In 2006, Facebook and Twitter launched, creating the social media trend. There are now three billion Facebook users worldwide, with 1.84 billion daily users (December 2020). Twitter has 200 million users as of First Quarter 2021. Social media was heralded as a breakthrough in human interaction and communication. Now with a click of a mouse, or a simple swipe on your mobile device, you can connect with anyone, or any group, anywhere in the world.
Obviously, our society has embraced all this modern technology and it has changed how we live and how we communicate. Unfortunately, this technology is being used to further the divide among the American public. These social networks work on algorithms designed to show you things in which you are interested. This explains why they are so entertaining and even addicting. However, many groups (corporations, political parties, movements, and even foreign countries) are exploiting all these platforms to divide us.
Social media has moved beyond a means of connecting with friends and family to the single most polarizing platform in this country. Think about your social media experience. How much negativity, hate, fear and bullying do you see? Whether the subject is politics, masks, vaccines, city, state or even neighborhood issues, anyone who disagrees are treating each other in the most vile, evil way possible. There is no discussion or civil discord, just polarized thought on right and wrong. We say things to each other, people we know and those we do not over social media that we would never have said to someone’s face. We treat each other without dignity or class. In fact, this manner of speaking to each other has become second nature to us, and we are starting to treat each other the same in person. The technology and platforms that we entertain ourselves with are destroying the fabric of our society.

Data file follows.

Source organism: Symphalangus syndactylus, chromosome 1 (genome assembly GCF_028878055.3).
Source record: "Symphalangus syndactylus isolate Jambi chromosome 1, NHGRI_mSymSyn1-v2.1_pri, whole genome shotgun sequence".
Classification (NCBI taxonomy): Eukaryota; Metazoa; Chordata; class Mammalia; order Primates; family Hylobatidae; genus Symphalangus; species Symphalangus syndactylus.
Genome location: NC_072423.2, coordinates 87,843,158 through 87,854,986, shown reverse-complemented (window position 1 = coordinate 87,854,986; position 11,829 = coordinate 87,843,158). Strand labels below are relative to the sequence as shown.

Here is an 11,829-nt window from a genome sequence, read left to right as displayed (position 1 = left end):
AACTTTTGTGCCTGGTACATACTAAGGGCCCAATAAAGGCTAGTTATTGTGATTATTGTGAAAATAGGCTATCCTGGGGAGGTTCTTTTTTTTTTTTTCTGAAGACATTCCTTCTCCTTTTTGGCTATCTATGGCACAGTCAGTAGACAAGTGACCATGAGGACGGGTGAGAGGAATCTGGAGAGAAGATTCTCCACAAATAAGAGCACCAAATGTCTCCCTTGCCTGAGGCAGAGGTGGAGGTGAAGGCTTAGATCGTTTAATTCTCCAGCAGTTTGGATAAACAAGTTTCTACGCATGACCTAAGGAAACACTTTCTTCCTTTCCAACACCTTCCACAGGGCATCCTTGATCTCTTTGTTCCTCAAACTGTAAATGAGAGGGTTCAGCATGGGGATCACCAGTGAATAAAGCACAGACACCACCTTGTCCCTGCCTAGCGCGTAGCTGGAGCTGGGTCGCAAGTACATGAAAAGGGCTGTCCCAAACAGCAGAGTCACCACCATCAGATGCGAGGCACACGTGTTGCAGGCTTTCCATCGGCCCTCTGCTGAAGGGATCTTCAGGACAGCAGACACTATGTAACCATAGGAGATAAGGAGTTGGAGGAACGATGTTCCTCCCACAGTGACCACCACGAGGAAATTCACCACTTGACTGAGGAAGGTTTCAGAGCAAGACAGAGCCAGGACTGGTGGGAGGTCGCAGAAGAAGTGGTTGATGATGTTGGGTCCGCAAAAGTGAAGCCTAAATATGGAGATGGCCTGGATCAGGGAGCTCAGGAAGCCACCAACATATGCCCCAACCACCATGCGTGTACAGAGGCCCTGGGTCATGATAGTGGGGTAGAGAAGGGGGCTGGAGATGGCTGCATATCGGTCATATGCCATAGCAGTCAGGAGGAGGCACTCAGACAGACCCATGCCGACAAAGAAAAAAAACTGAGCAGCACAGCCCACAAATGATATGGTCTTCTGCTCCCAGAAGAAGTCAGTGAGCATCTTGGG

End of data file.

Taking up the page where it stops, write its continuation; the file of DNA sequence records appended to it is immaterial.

The very nature of social media is to connect you to others that share your interests, and on the surface, seems great. However, it connects people with like interests, regardless of whether those interests are positive or negative. Social media platforms become an echo chamber of people sharing the same beliefs and same fears, regardless of what those are.
In 1971, Ted Kaczynski (The Unabomber) moved into the woods, radicalized his thoughts, and became a terrorist, killing three people and injuring 23 others nationwide. This was one man, working alone. In the not so distant past, these types of people were outcasts, their voices drowned out by the sane people in the room or in their community. In 2021, he would not be alone, he would be part of an extremist social media group, spreading his thoughts and feeding off the radicalism of others in a virtual mob effect.
As a country/society we need to get back to being civil with one another. We need to treat each other with dignity. We need to listen to one another and have the courtesy to listen to another viewpoint. We are not always going to agree, and that is a good thing. Differences of opinion lead to growth. We need to understand that there can be truth on both sides of an argument. Our job is to find the truth on either side and eliminate the non-truths. That is how we start to find common ground.